The etiology of plasmacytoma remains unclear. However, viral infections and trauma are thought to be involved in the etiology. Hepatitis C and Epstein-Barr viruses are possible viral agents influencing the development of plasmacytoma [11]. Our case had a history of head trauma about 10 years ago. A study by Pasch et al. [14] showed the possible role of previous trauma in plasmacytoma.
Surgical intervention is an excellent primary treatment option of solitary craniocerebral plasmacytoma. Arienta et al. [1] have reported that additional treatment is needed after the surgery. However (?), Jakubowski et al. [12] reported that radiotherapy is the most successful treatment after the surgery. Du Preez and Branca [10] reported that radiotherapy should be given only in cases with local recurrence. The cure rate has been suggested to be higher when radiotherapy (pre- or post-operative) was used together with surgical excision [3,10,17]. Our patient showed a recurrence 4 months after the initial diagnosis. We believe that the patient’s refusal to radiotherapy-chemotherapy treatment may be effective on early recurrence of this tumor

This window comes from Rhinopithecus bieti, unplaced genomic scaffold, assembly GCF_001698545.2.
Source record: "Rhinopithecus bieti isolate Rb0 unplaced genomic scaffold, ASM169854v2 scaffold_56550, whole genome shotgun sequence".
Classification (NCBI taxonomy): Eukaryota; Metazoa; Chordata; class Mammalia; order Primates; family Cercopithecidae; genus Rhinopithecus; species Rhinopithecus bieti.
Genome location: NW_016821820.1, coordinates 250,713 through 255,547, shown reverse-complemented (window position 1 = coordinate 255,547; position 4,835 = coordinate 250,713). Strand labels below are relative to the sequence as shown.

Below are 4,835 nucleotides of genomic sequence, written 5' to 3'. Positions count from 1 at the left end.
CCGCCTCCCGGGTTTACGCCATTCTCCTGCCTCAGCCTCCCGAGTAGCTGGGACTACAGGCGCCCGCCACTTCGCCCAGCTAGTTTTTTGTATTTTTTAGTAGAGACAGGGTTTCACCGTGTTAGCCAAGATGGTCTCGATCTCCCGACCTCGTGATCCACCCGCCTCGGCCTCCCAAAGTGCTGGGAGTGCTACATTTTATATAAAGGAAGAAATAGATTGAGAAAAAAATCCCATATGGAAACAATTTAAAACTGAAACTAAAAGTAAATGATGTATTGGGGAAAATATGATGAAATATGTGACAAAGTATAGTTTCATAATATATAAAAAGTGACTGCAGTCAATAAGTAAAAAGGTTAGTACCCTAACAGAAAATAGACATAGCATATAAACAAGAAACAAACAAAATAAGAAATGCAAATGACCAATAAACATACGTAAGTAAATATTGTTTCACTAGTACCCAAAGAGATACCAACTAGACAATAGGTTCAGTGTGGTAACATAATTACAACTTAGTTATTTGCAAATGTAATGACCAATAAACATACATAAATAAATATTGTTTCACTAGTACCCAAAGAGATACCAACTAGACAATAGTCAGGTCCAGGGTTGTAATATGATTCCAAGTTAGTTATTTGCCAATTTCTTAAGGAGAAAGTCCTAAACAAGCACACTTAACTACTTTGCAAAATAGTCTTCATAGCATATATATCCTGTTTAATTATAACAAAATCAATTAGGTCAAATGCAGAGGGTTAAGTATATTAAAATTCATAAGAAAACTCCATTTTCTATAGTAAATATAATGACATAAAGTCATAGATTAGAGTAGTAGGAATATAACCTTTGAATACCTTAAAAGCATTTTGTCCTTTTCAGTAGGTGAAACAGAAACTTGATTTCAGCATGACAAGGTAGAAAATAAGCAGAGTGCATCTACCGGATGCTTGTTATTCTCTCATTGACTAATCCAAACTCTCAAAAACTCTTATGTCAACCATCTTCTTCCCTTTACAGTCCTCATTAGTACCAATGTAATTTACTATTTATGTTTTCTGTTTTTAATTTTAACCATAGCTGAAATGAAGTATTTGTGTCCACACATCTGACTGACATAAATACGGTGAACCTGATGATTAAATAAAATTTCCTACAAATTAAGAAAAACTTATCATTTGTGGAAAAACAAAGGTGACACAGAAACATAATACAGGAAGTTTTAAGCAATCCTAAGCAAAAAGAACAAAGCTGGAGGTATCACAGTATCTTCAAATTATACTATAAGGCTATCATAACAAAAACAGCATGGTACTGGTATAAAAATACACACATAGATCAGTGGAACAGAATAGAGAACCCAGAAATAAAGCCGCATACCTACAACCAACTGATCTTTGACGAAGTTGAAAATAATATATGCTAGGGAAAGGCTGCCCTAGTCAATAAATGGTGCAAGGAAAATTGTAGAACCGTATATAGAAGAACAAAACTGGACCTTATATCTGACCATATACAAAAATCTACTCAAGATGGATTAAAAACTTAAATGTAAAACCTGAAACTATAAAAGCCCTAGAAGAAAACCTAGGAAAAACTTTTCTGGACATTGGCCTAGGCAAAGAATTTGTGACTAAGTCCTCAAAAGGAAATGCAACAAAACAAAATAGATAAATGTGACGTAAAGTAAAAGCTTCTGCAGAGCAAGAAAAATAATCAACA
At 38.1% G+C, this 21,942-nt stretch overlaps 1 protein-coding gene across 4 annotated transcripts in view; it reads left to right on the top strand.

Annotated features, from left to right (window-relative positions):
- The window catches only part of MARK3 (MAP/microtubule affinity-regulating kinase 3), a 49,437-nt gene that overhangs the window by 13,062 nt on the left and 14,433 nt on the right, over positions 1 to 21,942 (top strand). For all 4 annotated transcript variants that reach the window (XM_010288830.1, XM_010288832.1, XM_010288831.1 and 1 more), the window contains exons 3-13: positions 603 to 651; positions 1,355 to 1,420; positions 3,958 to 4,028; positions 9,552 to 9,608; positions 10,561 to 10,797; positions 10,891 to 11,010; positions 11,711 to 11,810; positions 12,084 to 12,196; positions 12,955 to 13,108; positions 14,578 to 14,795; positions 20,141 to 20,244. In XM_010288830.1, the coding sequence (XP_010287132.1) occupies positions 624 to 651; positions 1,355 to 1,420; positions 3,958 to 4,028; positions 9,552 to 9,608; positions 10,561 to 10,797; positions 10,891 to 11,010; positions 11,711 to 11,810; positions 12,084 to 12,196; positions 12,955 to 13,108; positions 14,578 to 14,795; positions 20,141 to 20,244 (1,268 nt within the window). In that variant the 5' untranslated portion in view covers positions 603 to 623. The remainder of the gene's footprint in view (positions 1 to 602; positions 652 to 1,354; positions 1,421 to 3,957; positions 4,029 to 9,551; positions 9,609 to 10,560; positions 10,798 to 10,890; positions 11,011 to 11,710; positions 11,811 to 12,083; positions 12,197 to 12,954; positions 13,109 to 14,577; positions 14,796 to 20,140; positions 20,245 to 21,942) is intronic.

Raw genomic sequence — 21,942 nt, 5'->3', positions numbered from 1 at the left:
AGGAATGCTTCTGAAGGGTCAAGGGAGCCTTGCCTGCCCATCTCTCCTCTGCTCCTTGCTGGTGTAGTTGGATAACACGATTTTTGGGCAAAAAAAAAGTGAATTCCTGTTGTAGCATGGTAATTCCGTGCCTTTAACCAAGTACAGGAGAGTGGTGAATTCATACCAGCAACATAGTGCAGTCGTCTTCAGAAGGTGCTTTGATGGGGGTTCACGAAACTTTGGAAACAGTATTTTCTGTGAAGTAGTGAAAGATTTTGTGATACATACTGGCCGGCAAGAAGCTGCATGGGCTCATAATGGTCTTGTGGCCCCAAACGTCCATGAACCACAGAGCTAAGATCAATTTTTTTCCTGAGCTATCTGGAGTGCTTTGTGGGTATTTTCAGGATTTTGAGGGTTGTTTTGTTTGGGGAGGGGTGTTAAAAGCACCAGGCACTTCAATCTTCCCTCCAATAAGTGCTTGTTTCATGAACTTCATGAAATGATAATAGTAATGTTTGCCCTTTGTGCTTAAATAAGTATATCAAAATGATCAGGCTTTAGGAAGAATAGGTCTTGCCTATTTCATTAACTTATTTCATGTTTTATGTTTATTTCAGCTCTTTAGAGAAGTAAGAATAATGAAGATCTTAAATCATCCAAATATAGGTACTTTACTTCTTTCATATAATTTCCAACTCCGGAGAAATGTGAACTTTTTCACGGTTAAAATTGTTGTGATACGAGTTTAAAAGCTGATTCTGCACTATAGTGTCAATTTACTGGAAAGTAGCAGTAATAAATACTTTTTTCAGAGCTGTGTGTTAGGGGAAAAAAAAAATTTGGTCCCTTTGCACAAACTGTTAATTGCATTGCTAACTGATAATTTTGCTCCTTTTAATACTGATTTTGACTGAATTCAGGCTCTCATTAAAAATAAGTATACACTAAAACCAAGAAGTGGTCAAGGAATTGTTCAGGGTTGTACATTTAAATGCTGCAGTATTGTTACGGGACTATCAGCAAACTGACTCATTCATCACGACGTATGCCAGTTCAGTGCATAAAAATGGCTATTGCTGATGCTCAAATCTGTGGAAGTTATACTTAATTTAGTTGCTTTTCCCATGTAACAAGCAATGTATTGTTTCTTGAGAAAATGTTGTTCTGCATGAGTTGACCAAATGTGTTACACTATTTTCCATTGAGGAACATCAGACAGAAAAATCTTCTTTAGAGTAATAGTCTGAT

Solitary plasmacytoma of the bone tends to disseminate or progress to multiple myeloma over a period of 7-23 years [9,13,18]. Therefore, it should be kept in mind that solitary plasmacytoma may progress to multiple myeloma and strict follow-up of solitary plasmacytoma patients is of paramount importance.


No potential conflict of interest relevant to this article was reported.


Informed consent was obtained from all individual participants included in this study.


Conceptualization : BCP, ZSA, ZO

Data curation : BCP, ZSA, ZO

Formal analysis : BCP, ZSA, ZO

Funding acquisition : BCP, ZSA, ZO

Methodology : BCP, ZSA, ZO

Project administration : BCP, ZSA, ZO

Visualization : BCP, ZSA, ZO

Writing - original draft : BCP, ZSA, ZO

Writing - review & editing : BCP, ZSA, ZO

Fig. 1.
Magnetic resonance imaging of the head showing an extra-axial mass.
Fig. 2.
The tumor is composed of a mass of monomorphous plasma cells with the characteristic round-oval shape, eccentric nuclei, and abundant eosinophilic to amphophilic cytoplasm (hematoxylin and eosin stain, orginal magnification ×100).